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Whilst that's a neat strategy and would undoubtedly work, it adds one more student to the school of thought which says "I can't work out what's gone wrong so I'm simply going to ignore it and build a way around it."

A verbose log of the uninstall (you can enable logging via GP) should show you which CA is at fault and you can work backwards from there. My suspicion is that the CA isn't conditioned to run only for installations and relies on one or more files from the package being present. When uninstalling, the file (or files) no longer exists so the CA fails.
Answered 11/25/2009 by: VBScab
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I see so everything in the fixed package stays the same with the exception of the messed up custom action that will be removed?
Answered 11/25/2009 by: cowley
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ORIGINAL: VBScab

Whilst that's a neat strategy and would undoubtedly work, it adds one more student to the school of thought which says "I can't work out what's gone wrong so I'm simply going to ignore it and build a way around it."

A verbose log of the uninstall (you can enable logging via GP) should show you which CA is at fault and you can work backwards from there. My suspicion is that the CA isn't conditioned to run only for installations and relies on one or more files from the package being present. When uninstalling, the file (or files) no longer exists so the CA fails.



I can work out where it's going wrong and which custom action is failing, the issue I have is that time isn't really on my side, it's a very important production system I'm dealing with too :(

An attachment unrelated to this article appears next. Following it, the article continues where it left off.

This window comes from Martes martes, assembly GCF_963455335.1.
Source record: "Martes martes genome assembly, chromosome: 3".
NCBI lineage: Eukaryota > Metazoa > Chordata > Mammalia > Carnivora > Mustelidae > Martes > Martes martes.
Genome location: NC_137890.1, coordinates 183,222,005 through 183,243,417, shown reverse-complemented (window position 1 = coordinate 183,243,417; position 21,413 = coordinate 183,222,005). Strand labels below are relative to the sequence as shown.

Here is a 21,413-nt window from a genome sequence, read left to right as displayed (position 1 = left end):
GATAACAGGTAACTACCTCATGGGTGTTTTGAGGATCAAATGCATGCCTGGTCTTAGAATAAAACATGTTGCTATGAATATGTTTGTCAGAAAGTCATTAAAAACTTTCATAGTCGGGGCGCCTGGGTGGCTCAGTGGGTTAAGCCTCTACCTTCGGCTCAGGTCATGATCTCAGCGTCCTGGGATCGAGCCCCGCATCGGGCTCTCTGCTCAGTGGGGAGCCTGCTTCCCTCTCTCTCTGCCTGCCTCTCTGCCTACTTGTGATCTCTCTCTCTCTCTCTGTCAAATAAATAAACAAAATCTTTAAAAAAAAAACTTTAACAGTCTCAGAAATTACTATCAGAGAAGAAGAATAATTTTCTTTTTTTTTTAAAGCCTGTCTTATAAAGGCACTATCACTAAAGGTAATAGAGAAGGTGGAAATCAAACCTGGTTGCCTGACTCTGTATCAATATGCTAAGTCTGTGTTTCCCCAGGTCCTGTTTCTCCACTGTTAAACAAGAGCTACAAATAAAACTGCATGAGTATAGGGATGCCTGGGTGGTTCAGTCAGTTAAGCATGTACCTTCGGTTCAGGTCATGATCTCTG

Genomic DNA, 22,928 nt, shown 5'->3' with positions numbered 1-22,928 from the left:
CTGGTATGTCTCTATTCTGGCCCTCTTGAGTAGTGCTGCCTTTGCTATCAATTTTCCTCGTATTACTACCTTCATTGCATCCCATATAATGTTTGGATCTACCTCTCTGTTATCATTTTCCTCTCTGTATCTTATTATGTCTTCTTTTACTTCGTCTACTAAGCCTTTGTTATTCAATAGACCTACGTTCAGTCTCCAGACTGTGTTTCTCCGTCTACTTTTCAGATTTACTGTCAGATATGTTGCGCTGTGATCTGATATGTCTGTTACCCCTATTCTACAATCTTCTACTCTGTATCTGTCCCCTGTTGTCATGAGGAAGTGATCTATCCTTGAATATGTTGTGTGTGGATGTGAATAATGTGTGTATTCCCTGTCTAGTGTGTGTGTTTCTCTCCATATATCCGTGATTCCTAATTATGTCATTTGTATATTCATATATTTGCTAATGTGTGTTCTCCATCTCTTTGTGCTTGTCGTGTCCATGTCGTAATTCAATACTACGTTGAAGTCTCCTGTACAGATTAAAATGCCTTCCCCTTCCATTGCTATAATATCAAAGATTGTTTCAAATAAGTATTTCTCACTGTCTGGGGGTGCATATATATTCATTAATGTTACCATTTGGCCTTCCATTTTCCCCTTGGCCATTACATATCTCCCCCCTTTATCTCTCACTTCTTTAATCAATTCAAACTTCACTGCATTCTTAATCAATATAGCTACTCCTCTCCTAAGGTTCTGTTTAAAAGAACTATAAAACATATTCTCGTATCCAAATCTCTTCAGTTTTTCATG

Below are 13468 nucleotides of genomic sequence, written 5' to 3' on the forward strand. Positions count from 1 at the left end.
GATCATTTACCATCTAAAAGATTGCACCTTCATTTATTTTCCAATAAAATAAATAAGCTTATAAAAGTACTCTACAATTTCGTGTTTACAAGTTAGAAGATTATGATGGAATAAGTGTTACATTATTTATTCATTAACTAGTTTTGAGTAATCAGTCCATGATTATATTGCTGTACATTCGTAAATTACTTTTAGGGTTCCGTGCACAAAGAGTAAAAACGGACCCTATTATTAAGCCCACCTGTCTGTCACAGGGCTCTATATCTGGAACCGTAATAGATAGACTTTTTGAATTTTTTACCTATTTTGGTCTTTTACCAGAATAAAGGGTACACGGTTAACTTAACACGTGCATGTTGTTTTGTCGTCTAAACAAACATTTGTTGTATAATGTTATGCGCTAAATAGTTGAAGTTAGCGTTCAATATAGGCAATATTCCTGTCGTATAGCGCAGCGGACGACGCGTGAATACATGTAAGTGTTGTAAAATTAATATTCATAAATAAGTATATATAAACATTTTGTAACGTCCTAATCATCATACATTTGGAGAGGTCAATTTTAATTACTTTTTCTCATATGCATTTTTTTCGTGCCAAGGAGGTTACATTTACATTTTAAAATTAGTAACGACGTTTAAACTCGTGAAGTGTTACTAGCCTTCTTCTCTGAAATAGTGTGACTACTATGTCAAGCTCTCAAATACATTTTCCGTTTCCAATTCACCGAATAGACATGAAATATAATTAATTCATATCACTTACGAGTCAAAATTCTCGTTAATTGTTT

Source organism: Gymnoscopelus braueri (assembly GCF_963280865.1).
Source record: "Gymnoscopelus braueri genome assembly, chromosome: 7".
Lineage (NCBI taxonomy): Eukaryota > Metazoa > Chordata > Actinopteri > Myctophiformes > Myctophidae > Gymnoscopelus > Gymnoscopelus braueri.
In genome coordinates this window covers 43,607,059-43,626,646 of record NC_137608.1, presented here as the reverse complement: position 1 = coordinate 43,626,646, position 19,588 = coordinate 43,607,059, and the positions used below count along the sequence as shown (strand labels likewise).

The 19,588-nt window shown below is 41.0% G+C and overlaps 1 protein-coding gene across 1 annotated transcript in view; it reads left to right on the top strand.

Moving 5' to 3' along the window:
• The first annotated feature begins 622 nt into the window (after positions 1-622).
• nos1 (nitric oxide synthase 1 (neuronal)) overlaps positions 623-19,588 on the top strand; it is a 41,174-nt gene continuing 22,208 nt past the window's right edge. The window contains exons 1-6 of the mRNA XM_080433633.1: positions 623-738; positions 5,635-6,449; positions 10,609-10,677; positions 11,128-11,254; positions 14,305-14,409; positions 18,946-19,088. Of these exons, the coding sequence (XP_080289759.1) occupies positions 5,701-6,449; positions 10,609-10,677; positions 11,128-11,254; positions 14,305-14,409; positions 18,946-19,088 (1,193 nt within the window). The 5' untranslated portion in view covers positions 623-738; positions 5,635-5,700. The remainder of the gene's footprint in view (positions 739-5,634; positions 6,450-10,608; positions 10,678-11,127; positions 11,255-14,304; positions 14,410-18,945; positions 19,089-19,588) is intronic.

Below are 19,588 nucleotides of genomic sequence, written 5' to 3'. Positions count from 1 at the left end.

The CA is a script to remove xladdins, the logic doesn't make sense, god only knows who passed it in the QA phase.

I'm just looking for a quick and easy route out. [;)]
Answered 11/25/2009 by: cowley
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Whilst that's a neat strategy and would undoubtedly work, it adds one more student to the school of thought which says "I can't work out what's gone wrong so I'm simply going to ignore it and build a way around it."

I totally agree with you Ian, but the situation being as it is, i.e. I assume the older version is loose in the field and needs to get removed somehow, I still think this is (unfortunately) the better solution. You're right in pointing out the first step is identifying the rogue Custom Action, but if you cannot trigger an uninstall in the field without running into errors your options for fixing it are severely limited, hence this dirty solution. If there is another way to make the CA execute correctly, then by all means...

And cowley, yes, leave everything the same but properly condition your custom action (or remove it if you really must [;)] )
Answered 11/25/2009 by: pjgeutjens
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I've just realised, my only issue with the installing over the top method is that the users will need to stay in the Group tied to the package that fails to uninstall, otherwise the package will continually try and uninstall and fail.
Answered 11/25/2009 by: cowley